Bob Slobe reports on Saturday February 26th that a large (50-60) group of tents has been set up near Camp Pollack, and he saw a large continent of cars pulled into the space underneath the 12th street freeway overpass handing out food to campers.
With the clear position taken by the County Supervisor for that area, Phil Serna, in an article in the Sacramento Bee Wednesday February 23rd, we would expect further efforts to remove this new encampment and help those who wish to be helped, will begin shortly.
An excerpt from the article by Supervisor Serna.
“Over the past several days, sheriff’s work crews have been out collecting trash and dealing with improvised latrines in an effort to restore that stretch of the parkway to as clean an environment as possible. Thankfully, American River Parkway Foundation volunteers have also agreed to do a cleanup along the lower stretch early next month.
“Finally, there are the occupants of the illegal camps. They are living in extremely substandard, unhealthy conditions, subject to the wet and cold of winter. I saw this firsthand when I went to visit parkway campsites during the recent biennial homeless count. Many of those I spoke with agreed that camping along the banks of the Sacramento River is miserable. In one camp I spoke with a shivering 24-year-old woman, five months pregnant with what will be her fourth child. That experience and lasting image more than any other compelled me to pick up the phone and begin fundraising.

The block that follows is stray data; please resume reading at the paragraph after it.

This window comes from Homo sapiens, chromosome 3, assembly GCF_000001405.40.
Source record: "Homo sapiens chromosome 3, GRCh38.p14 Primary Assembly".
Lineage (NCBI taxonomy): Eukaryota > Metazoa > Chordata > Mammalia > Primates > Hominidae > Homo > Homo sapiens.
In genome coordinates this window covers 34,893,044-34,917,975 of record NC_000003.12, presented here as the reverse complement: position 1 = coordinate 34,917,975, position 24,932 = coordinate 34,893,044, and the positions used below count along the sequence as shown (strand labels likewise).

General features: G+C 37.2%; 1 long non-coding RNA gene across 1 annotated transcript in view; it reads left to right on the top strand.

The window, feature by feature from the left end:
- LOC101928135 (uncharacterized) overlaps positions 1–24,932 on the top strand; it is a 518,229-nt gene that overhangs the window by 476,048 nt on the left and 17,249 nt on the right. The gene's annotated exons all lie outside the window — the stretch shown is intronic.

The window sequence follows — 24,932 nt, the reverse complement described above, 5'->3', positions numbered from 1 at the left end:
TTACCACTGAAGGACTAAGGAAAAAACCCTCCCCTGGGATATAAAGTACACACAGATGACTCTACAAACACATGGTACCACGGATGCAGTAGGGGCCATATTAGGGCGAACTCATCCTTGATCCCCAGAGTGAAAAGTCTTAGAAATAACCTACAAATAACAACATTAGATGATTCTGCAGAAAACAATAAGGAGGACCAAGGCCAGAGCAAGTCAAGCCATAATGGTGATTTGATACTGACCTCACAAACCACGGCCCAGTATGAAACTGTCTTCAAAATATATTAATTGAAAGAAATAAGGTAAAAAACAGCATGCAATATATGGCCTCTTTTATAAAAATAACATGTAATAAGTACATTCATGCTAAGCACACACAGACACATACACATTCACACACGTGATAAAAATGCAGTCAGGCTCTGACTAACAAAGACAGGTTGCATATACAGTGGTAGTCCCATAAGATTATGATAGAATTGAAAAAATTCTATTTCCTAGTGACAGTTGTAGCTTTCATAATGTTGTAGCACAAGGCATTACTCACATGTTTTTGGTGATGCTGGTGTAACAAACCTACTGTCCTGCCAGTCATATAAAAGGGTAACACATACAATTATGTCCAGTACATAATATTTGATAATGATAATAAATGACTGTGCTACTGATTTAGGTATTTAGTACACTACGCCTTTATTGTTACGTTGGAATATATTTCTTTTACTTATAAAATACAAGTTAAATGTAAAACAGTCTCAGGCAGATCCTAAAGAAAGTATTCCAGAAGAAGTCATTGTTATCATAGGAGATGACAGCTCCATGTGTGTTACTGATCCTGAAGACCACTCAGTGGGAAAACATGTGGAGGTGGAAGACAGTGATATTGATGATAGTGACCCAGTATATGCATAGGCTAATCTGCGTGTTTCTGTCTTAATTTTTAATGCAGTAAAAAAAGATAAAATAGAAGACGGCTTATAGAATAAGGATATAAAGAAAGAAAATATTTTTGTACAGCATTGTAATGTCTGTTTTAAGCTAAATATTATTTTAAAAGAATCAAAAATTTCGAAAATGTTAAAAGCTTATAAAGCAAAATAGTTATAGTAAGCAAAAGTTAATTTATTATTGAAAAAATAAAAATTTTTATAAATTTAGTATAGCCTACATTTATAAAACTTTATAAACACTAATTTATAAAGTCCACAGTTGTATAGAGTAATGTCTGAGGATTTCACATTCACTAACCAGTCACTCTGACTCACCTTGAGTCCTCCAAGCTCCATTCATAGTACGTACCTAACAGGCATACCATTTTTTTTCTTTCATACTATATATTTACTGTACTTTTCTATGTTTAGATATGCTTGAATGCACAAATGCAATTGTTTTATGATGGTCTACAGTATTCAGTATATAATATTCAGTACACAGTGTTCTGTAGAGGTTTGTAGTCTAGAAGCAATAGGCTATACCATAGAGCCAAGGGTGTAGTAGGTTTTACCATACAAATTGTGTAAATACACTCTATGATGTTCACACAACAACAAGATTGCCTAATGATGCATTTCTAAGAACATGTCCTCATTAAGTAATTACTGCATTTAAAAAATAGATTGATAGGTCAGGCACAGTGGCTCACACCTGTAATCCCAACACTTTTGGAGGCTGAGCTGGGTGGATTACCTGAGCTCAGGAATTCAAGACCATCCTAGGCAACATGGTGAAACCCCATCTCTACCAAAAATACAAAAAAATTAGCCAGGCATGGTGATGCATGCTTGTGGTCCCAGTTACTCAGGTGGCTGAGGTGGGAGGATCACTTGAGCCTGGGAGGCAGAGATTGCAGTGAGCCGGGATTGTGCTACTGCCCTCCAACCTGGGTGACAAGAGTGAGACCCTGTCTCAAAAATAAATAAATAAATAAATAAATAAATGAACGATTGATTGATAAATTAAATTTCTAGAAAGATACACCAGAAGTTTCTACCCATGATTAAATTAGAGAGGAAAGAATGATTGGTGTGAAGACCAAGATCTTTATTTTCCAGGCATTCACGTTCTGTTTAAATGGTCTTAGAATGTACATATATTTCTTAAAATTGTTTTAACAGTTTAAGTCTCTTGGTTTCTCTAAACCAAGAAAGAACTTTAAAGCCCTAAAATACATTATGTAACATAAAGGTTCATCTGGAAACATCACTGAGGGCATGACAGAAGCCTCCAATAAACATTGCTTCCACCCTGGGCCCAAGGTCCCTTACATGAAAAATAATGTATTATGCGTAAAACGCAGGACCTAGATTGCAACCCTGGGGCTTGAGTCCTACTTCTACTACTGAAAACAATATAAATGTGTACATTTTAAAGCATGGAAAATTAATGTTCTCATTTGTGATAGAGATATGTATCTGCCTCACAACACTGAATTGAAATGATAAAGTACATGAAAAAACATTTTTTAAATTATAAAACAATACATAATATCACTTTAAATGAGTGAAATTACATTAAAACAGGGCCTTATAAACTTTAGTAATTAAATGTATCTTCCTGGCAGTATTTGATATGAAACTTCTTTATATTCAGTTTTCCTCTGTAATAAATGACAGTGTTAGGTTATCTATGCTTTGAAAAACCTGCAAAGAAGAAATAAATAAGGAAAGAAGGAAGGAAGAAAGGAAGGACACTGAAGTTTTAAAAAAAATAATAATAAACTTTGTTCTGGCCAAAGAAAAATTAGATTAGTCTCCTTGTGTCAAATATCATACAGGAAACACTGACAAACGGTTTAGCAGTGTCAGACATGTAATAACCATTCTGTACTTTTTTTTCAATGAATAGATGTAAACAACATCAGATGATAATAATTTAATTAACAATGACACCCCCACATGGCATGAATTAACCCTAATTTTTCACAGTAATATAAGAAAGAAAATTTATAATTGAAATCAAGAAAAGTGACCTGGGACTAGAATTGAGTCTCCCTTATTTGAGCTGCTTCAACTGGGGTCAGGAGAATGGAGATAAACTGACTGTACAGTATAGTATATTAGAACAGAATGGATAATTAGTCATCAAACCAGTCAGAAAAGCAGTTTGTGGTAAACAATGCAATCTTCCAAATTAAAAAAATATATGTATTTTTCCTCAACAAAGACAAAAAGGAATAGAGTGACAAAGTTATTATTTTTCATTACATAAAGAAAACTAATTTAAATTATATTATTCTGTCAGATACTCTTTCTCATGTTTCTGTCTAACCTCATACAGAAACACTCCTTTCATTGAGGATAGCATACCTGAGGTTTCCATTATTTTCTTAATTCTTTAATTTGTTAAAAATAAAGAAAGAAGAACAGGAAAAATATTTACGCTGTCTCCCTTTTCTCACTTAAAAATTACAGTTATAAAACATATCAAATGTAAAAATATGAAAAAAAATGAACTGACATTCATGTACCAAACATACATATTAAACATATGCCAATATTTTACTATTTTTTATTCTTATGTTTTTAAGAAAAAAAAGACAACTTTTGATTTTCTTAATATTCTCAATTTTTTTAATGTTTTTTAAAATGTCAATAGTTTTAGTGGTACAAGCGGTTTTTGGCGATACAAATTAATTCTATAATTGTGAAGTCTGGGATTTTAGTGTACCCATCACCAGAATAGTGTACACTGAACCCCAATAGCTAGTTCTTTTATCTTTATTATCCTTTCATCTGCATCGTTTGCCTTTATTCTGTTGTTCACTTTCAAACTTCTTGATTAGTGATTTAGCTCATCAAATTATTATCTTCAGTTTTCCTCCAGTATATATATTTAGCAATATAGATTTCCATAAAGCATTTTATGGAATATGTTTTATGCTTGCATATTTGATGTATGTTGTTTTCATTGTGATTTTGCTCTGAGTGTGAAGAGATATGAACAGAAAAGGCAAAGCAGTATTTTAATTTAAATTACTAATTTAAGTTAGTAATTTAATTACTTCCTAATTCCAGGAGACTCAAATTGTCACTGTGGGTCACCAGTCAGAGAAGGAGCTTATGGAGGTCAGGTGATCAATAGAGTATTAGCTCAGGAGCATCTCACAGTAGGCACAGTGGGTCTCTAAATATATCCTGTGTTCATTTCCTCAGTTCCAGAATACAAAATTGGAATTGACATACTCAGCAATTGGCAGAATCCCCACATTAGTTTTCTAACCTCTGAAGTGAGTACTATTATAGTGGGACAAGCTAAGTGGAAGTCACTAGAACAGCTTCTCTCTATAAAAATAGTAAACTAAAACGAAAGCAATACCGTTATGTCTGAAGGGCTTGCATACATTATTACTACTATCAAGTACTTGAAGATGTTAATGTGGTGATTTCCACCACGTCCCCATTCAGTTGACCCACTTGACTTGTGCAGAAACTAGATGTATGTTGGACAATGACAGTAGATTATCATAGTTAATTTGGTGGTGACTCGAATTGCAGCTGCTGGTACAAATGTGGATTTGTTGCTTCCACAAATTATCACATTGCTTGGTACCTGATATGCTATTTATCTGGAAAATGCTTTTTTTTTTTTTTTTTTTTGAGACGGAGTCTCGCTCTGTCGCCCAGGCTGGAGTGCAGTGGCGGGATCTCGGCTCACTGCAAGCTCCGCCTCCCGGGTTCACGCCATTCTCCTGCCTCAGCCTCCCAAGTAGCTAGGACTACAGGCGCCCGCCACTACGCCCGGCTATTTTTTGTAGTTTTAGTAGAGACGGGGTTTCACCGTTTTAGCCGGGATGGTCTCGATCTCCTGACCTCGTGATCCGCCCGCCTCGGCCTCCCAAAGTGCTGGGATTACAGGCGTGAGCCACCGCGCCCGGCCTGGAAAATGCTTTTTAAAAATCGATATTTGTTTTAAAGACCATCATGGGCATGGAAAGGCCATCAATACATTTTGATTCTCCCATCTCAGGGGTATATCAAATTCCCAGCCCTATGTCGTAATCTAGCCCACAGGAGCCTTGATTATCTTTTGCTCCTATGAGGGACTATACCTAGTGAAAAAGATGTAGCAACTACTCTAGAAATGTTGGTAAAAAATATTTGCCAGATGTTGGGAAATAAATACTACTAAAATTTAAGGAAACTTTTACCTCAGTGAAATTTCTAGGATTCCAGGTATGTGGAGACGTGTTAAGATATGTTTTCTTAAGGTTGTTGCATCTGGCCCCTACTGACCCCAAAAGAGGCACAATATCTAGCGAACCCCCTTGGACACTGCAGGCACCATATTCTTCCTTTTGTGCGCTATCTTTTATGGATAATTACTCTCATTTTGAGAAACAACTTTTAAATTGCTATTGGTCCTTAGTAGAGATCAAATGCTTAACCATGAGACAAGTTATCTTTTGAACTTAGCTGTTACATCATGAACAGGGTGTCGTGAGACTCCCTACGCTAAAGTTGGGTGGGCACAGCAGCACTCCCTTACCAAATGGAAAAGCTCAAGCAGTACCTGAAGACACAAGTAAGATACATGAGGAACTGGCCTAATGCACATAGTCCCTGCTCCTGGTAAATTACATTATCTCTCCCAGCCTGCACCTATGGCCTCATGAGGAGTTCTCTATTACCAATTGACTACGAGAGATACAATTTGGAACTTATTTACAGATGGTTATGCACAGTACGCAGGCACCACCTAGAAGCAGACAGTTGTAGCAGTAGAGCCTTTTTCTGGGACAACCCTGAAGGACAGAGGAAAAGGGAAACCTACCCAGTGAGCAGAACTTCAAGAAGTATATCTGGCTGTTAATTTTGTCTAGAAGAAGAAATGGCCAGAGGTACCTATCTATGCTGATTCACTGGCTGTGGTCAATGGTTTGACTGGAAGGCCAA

“In the days before illegal campers were given notice to vacate the parkway because of the impacts they cause, every effort was made to provide shelter alternatives. This was the compassionate thing to do, and the effort involved more than just one elected official. Sacramento’s business and development community contributed more than $40,000 to extend the Winter Sanctuary program through March, and additional space was made available through a generous contribution by the Salvation Army. These groups deserve our thanks, and I’m happy to report that there are a number of people – not just one person – who accepted the offer of help.
“Unfortunately, there are others who refused in order to capitalize on media attention to advance an agenda. As an elected public servant I am obligated to think and act more comprehensively than to react to one group’s repeated demands for attention. I am obligated to serve the entire community – parkway users, the environment, and, yes, the less fortunate.”